"It must be a Sunday in July. Acquire, however you can, an impeccably fresh Copper River sockeye. Make a vinaigrette. Olive oil, lemon juice (lots of lemon juice), red wine vinegar, bruised and chopped fresh (must be fresh) tarragon. Grind of pepper, pinch of good salt, sugar of some kind to taste. Meander to the garden in the morning. Pick a little arugula. Wash, pat dry, keep cool. It's early afternoon now, and the sun is warm. The raspberries are at their absolute peak. Pick 8 ounces or so, then lick your fingers. Cook the salmon. Grilling outdoors is a very good way. On a thick white plate, arrange the arugula and toss with the vinaigrette. Top it with a modest slab of salmon. Top the salmon with a layer of sun-warmed raspberries. Add a grind of pepper if you like. Have handy excellent bread, rip a piece (heel recommended) and add to plate. Pour a crisp, slightly chilled (only slightly) sauvignon blanc, perhaps from New Zealand. Have flowers on the table. Perhaps nasturtium blossoms sprinkled about. (Did I mention--you are outdoors, at a wooden table? You have a cotton napkin in your lap. It is four o'clock on a warm, not h0t, summer afternoon.) Raise your fork. Spear together one perfect raspberry and one bit of barely-done, melty/crusty salmon. Place in mouth, and then... "
           - Sherry Lamoreaux
 

 
"Fresh berries picked in the earliest rays of daylight,  from a field where the soil and foliage are still moist
with dew and the smells take me back to childhood."   
- Jennifer Tujo

 

"Oysters!! Ever since I was a small boy and my family booked a sailing vacation in the San Juan Islands I
have loved oysters. Of course part of the attraction was the adventure of finding the oysters in remote little bays and then learning how to shuck them. Every time I eat an oyster I'm taken back to those fun sailing
trips with the family and all the adventure and beauty of the islands."

- Ken Stevens

 

          

"My food obsession started as a child when I was living on a farm at the edge of the Adirondack Mountains in New York State. My mother was Hungarian and an excellent cook as well as someone who raised chickens, cows and sheep, and hunted, fished and even made maple syrup. I didn't even know that I had a food obsession until just about six years ago. After my two sons grew up and I was no longer a baseball and football coach and scout leader I began to fish, hunt, gather and cook again. I soon found out the home that we live in had a very inadequate kitchen, so inadequate that we redesigned the kitchen into a cook's dream. The expanding of the room by 4 ½ ft, adding a Wolf range, wine fridge, counters and bar created a great kitchen to work in and a excellent place to entertain while cooking. That is my obsession, making great meals from items that I have hunted, fished for, gathered or even purchased at the farmer's market for my friends. So as I retire this year I will make cheese, wine, and sausage, gather mushrooms, dig truffles, fill the freezer with fish and game, harvest from my garden and enjoy many years cooking for and entertaining my family very close friends. Yes, I am obsessed with food and would like to say: Thank you, Mom."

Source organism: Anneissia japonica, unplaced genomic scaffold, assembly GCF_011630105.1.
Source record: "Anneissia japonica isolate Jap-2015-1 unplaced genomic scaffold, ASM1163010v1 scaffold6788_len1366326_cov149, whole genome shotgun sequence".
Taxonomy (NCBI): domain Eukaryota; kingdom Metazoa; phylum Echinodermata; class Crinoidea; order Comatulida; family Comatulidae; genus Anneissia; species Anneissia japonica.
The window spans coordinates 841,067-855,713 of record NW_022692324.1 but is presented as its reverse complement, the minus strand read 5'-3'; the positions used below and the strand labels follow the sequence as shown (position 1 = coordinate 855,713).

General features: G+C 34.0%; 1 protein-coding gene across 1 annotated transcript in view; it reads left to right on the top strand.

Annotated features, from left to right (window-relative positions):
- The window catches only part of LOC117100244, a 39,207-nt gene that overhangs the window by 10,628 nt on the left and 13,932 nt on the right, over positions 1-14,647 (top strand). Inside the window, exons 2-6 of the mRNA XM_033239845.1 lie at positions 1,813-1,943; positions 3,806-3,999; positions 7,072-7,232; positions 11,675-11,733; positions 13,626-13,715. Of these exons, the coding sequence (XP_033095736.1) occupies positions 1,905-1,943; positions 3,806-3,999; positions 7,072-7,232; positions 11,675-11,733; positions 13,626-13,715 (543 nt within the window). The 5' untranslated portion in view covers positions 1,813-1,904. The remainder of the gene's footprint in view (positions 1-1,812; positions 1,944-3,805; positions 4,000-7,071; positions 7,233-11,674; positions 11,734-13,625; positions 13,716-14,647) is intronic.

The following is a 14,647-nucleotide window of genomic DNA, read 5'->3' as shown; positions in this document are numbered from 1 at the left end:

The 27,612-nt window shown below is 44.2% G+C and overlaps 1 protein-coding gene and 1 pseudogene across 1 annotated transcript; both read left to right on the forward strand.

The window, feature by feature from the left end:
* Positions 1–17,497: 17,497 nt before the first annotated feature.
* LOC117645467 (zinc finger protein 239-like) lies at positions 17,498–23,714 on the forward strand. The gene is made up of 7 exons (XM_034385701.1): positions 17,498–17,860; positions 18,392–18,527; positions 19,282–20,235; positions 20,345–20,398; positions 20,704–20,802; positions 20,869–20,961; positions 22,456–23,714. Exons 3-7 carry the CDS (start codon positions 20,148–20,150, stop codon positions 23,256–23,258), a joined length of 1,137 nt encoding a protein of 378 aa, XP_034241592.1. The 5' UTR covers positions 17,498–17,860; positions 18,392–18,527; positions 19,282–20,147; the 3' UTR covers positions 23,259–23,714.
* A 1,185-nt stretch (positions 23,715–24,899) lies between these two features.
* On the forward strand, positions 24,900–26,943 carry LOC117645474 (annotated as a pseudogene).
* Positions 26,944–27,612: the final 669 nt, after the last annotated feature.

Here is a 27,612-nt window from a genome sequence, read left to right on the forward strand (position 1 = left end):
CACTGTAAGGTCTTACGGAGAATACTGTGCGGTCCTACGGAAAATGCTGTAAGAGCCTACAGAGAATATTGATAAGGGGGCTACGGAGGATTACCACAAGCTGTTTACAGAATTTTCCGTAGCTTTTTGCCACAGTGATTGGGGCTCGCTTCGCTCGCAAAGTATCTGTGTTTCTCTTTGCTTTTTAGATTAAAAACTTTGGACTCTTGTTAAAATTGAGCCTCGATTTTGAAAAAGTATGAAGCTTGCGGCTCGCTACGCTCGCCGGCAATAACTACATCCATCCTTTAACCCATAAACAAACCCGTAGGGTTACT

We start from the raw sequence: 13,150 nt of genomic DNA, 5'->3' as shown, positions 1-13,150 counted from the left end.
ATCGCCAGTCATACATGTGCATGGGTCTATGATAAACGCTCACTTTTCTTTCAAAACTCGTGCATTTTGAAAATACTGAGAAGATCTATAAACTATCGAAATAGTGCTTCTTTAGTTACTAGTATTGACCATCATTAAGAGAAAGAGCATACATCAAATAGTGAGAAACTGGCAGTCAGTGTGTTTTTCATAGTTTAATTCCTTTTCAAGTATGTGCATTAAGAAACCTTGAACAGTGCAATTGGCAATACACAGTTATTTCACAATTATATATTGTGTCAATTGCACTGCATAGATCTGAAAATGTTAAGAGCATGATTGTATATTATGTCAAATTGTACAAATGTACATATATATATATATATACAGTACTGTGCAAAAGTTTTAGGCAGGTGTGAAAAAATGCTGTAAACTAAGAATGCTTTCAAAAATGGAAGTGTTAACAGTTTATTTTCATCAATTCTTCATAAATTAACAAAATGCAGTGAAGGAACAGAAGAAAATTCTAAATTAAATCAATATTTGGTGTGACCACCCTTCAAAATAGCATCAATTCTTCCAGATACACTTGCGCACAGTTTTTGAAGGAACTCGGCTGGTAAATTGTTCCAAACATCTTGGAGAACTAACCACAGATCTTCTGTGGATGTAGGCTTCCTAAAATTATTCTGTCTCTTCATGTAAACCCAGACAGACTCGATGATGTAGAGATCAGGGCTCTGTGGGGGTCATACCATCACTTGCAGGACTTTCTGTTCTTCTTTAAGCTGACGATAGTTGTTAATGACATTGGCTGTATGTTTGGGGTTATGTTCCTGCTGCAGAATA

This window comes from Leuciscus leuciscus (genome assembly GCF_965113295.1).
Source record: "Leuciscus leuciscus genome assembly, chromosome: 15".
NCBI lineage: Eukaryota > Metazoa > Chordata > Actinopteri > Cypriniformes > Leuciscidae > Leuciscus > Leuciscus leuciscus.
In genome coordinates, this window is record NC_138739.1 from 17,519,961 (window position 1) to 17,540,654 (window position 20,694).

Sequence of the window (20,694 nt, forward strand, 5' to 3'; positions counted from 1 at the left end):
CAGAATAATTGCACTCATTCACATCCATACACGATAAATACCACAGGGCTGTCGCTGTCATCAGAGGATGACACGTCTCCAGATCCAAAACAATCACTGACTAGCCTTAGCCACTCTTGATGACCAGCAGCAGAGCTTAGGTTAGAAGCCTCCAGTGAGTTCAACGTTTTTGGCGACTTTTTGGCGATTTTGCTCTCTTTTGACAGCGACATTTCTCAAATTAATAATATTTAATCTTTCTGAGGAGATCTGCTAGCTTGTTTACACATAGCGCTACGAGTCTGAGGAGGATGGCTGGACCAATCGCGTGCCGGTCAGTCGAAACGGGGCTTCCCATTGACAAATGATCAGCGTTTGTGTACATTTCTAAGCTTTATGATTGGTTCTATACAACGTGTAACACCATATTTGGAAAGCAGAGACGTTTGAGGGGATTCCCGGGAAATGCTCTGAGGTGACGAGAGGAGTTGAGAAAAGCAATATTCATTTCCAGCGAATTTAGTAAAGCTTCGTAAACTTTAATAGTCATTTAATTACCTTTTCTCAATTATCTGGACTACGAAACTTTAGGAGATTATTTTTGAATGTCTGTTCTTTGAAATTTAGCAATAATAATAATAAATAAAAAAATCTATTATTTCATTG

- John Lewis

 
 
"Chocolate is what I crave
Bitter or sweet
From Bonbon to Bouchon
Sticky and gooey, dense and chewy
Molded, melted, smothered or dripped
Bean, bar, or truffle that's dipped
Easily devoured, hard to save"
     - Heather
 
 

"My obsession is veganizing traditional Danish recipes. I'm second-generation Danish-American, so I still have a fondness for the food my grandmother makes, but I can't eat it anymore. So I've managed to create some recipes for pickled herring, meatballs, liver pate, smoked salmon spread, and some other dishes that are harder to translate into English, all vegan, and all delicious! My grandmother has tried some of the things I've made and she says they are okay, which is a huge compliment coming from an 85-year-old non-vegan woman who grew up in Copenhagen!"
         - Sarah
 
"Cheese. Not stinky cheese or runny cheese or gooey cheese. Real cheese. Cheddar, Colby, Gouda, Edam, Jack, Parmesan, Asiago, Provolone, Mozzarella...you get the picture. I eat cheese with just about every meal and snack on it frequently throughout the day. The bottom two drawers in the fridge are reserved for cheese. I get worried when my supply drops below 20 pounds. I buy Tillamook Medium Cheddar and let it run past its “best before” date until it is Tillamook Extra Sharp Cheddar. (That’s a tip
for you other misers; just don’t try it with other varieties.) I also love to cook and find
it difficult not to cheese-ify everything. The perfect sandwich? Grilled cheese. The
perfect casserole? Macaroni & cheese. Soup? Black Butte Cheddar baby! And here’s
the funny bit: I’m sort of allergic to the stuff, especially the well-aged ones. I turn red, break a sweat, get a little dizzy even. It probably has something to do with my
Penicillin allergy. Yah, you might call it an obsession."                      
    - Daniel Cowan
 

 

P.S. We've also picked our contest winner! All participants were entered into a random drawing, and our winner is...Ria Torricelli! Congratulations Ria, you've won the ultimate Portland Foodie package. The package includes Forktown's James Beard-themed tasting tour of NW Portland, a backstage tour of PCS, two tickets to the opening night performance of I Love to Eat, and entrance for two into the exclusive after party featuring five of Portland's James Beard Award-winning chefs! We'll be contacting you shortly to arrange your package.